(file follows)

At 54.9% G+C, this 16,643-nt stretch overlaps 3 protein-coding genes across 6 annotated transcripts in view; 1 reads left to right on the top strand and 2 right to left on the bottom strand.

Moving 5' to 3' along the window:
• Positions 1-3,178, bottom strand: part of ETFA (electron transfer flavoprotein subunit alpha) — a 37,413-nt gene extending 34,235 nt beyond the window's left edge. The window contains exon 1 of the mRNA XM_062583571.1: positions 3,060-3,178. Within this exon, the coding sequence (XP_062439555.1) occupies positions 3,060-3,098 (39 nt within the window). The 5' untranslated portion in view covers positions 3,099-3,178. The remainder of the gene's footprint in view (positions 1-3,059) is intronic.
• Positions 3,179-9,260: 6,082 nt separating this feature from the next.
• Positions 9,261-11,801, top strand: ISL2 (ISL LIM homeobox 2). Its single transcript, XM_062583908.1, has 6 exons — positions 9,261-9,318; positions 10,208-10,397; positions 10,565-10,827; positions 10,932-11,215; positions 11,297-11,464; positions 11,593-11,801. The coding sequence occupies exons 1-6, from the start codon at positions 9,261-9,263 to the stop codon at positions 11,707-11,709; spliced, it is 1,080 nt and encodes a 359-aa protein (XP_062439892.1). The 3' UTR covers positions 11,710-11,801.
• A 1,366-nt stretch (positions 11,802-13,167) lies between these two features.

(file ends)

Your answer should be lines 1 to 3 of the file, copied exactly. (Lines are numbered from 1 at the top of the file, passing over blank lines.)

At 54.9% G+C, this 16,643-nt stretch overlaps 3 protein-coding genes across 6 annotated transcripts in view; 1 reads left to right on the top strand and 2 right to left on the bottom strand.

Moving 5' to 3' along the window:
• Positions 1-3,178, bottom strand: part of ETFA (electron transfer flavoprotein subunit alpha) — a 37,413-nt gene extending 34,235 nt beyond the window's left edge. The window contains exon 1 of the mRNA XM_062583571.1: positions 3,060-3,178. Within this exon, the coding sequence (XP_062439555.1) occupies positions 3,060-3,098 (39 nt within the window). The 5' untranslated portion in view covers positions 3,099-3,178. The remainder of the gene's footprint in view (positions 1-3,059) is intronic.